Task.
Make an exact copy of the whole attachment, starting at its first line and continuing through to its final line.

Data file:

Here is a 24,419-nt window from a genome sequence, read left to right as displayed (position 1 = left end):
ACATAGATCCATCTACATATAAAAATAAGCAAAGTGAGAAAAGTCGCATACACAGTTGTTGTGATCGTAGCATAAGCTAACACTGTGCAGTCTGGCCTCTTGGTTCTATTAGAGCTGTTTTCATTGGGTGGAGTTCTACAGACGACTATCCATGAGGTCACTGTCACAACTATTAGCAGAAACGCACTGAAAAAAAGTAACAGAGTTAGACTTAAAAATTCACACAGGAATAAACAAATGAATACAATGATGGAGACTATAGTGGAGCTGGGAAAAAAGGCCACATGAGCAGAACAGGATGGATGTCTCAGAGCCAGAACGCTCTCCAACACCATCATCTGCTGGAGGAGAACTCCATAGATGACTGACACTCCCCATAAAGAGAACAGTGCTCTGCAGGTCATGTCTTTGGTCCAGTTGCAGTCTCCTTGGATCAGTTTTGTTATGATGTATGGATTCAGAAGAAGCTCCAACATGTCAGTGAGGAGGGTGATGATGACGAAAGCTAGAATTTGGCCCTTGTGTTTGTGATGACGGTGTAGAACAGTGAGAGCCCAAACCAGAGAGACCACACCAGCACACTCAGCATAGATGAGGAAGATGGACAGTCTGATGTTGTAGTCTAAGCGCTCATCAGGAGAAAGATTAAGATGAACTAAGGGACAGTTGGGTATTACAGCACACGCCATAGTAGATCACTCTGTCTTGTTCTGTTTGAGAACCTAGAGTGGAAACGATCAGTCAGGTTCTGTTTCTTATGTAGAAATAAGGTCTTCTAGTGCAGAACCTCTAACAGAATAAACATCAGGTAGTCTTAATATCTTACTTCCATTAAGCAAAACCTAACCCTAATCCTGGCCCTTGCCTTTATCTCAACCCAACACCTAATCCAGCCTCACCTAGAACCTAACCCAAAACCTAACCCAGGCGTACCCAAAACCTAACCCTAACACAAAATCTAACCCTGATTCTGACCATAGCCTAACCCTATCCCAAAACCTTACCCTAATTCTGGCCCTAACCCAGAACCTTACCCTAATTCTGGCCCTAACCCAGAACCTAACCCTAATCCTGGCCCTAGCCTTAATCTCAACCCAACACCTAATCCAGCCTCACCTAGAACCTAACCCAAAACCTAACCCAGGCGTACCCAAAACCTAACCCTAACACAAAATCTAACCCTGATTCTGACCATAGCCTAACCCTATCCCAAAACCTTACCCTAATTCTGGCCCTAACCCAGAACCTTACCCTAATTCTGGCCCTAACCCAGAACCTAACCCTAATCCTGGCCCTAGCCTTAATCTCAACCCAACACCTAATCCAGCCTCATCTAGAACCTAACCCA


Here is a 24,419-nt window from a genome sequence, read left to right as displayed (position 1 = left end):
ACATAGATCCATCTACATATAAAAATAAGCAAAGTGAGAAAAGTCGCATACACAGTTGTTGTGATCGTAGCATAAGCTAACACTGTGCAGTCTGGCCTCTTGGTTCTATTAGAGCTGTTTTCATTGGGTGGAGTTCTACAGACGACTATCCATGAGGTCACTGTCACAACTATTAGCAGAAACGCACTGAAAAAAAGTAACAGAGTTAGACTTAAAAATTCACACAGGAATAAACAAATGAATACAATGATGGAGACTATAGTGGAGCTGGGAAAAAAGGCCACATGAGCAGAACAGGATGGATGTCTCAGAGCCAGAACGCTCTCCAACACCATCATCTGCTGGAGGAGAACTCCATAGATGACTGACACTCCCCATAAAGAGAACAGTGCTCTGCAGGTCATGTCTTTGGTCCAGTTGCAGTCTCCTTGGATCAGTTTTGTTATGATGTATGGATTCAGAAGAAGCTCCAACATGTCAGTGAGGAGGGTGATGATGACGAAAGCTAGAATTTGGCCCTTGTGTTTGTGATGACGGTGTAGAACAGTGAGAGCCCAAACCAGAGAGACCACACCAGCACACTCAGCATAGATGAGGAAGATGGACAGTCTGATGTTGTAGTCTAAGCGCTCATCAGGAGAAAGATTAAGATGAACTAAGGGACAGTTGGGTATTACAGCACACGCCATAGTAGATCACTCTGTCTTGTTCTGTTTGAGAACCTAGAGTGGAAACGATCAGTCAGGTTCTGTTTCTTATGTAGAAATAAGGTCTTCTAGTGCAGAACCTCTAACAGAATAAACATCAGGTAGTCTTAATATCTTACTTCCATTAAGCAAAACCTAACCCTAATCCTGGCCCTTGCCTTTATCTCAACCCAACACCTAATCCAGCCTCACCTAGAACCTAACCCAAAACCTAACCCAGGCGTACCCAAAACCTAACCCTAACACAAAATCTAACCCTGATTCTGACCATAGCCTAACCCTATCCCAAAACCTTACCCTAATTCTGGCCCTAACCCAGAACCTTACCCTAATTCTGGCCCTAACCCAGAACCTAACCCTAATCCTGGCCCTAGCCTTAATCTCAACCCAACACCTAATCCAGCCTCACCTAGAACCTAACCCAAAACCTAACCCAGGCGTACCCAAAACCTAACCCTAACACAAAATCTAACCCTGATTCTGACCATAGCCTAACCCTATCCCAAAACCTTACCCTAATTCTGGCCCTAACCCAGAACCTTACCCTAATTCTGGCCCTAACCCAGAACCTAACCCTAATCCTGGCCCTAGCCTTAATCTCAACCCAACACCTAATCCAGCCTCATCTAGAACCTAACCCA